Why your blood pressure can spike when it's cold outside
Bundling up during the colder months will not only prevent you from shivering, but it’ll help keep your blood pressure down.
Lower temperatures narrow the blood vessels, which elevates blood pressure, since higher pressure is then required to push blood through the now-narrowed arteries and veins.
Although the constriction of blood vessels in colder conditions is actually a survival mechanism that helps conserve heat and maintain body temperature, it provides less room for blood to move around.
Blood pressure, which is the force of blood pushing against your artery walls, normally rises and falls throughout the day, according to the Centers for Disease Control and Prevention (CDC).
However, if it remains elevated for a long period of time, it can lead to heart damage, increased risk of stroke and other health issues, the CDC reported.
In 1961, researcher Geoffrey Rose studied seasonal variations in blood pressure and found that cold weather can increase a person’s blood pressure.
“Outdoor temperature is a major determinant of the observed seasonal fluctuations in blood pressure, with higher and lower blood pressure in winter and summer, respectively,” said Dr. Ragavendra Baliga, a cardiologist at The Ohio State University Wexner Medical Center.
Low environmental temperature is strongly associated with increased hospital admissions for acute heart attacks, stroke and higher cardiovascular mortality, Baliga added.
How much blood pressure increases in cold weather depends on variables including the current temperature, wind chill, how long a person is exposed to colder weather and the person’s health, according to researchers from the University of Florida.
University of Florida researchers found, however, that being exposed to a temperature of 52 degrees Fahrenheit for only five minutes can cause a significant increase in blood pressure.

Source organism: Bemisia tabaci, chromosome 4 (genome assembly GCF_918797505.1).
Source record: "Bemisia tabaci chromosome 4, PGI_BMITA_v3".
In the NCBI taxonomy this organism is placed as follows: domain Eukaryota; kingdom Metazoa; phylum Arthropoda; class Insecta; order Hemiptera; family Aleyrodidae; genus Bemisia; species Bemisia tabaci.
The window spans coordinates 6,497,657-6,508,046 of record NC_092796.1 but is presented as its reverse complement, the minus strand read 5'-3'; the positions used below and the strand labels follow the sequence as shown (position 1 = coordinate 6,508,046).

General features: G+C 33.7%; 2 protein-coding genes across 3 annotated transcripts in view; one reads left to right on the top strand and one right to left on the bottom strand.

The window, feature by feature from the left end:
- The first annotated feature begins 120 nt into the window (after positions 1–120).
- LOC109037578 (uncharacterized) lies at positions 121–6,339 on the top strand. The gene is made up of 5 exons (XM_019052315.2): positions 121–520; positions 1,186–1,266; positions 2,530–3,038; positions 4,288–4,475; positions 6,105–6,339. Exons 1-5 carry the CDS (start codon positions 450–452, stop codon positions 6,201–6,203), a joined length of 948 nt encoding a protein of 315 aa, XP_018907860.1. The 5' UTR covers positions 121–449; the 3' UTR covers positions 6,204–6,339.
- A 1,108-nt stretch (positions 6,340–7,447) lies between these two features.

Additional research has shown that cold weather can raise blood pressure despite your age or where you live, but the impact tends to be harder on people as they get older, according to AARP.
France’s National Institute of Health and Medical Research conducted a two-year study, which tracked 8,800 people aged 65 and older across three cities.
Blood pressure elevations in winter were highest among people aged 80 and older, the research found.
“In general, [blood pressure in older people] is already higher than those of the younger people, so a drop in temperature is more likely to elevate [an older person’s] blood pressure over the threshold level,” said Dr. Lu Shi, an associate professor of public health sciences at Clemson University.
People currently being treated for high blood pressure also face a higher risk of increased health problems, experts said.
“For people who have heart disease and those who are being controlled on blood pressure medicine, if they go out in extremely cold temperatures like blizzards or decide to shovel the snow, they may start to experience symptoms like shortness of breath and chest tightness,” said Dr. Nieca Goldberg, medical director of the Joan H. Tisch Center for Women’s Health at New York University’s Langone Medical Center.
It’s possible that other weather and environmental-related conditions can also impact blood pressure, but the increase seems to relate more to a change in temperature and not sunshine or rainfall, experts said.
“There’s a growing body of evidence that smog could elevate blood pressure, as the smog exposes the body to particulate matter,” said Shi.
“In addition, any weather condition – heat, for instance – that triggers stress response could elevate blood pressure,” he added.
The American Heart Association and the American College of Cardiology recently issued new guidelines which mean that 103 million adults are now considered to have high blood pressure, as opposed to 72 million people under the previous standard.
“Although more people will be considered to have high blood pressure, it’s an opportunity for lifestyle changes for many people, because it’s only estimated that there will be a 1.9-percent increase in those who will need medication as a result of the change,” Goldberg said.
To combat the impact of lower temperatures on blood pressure, physicians recommend keeping warm in colder weather and monitoring blood pressure levels, especially for the elderly and those who currently have hypertension.
For more safety and preparedness tips, visit AccuWeather.com/Ready.
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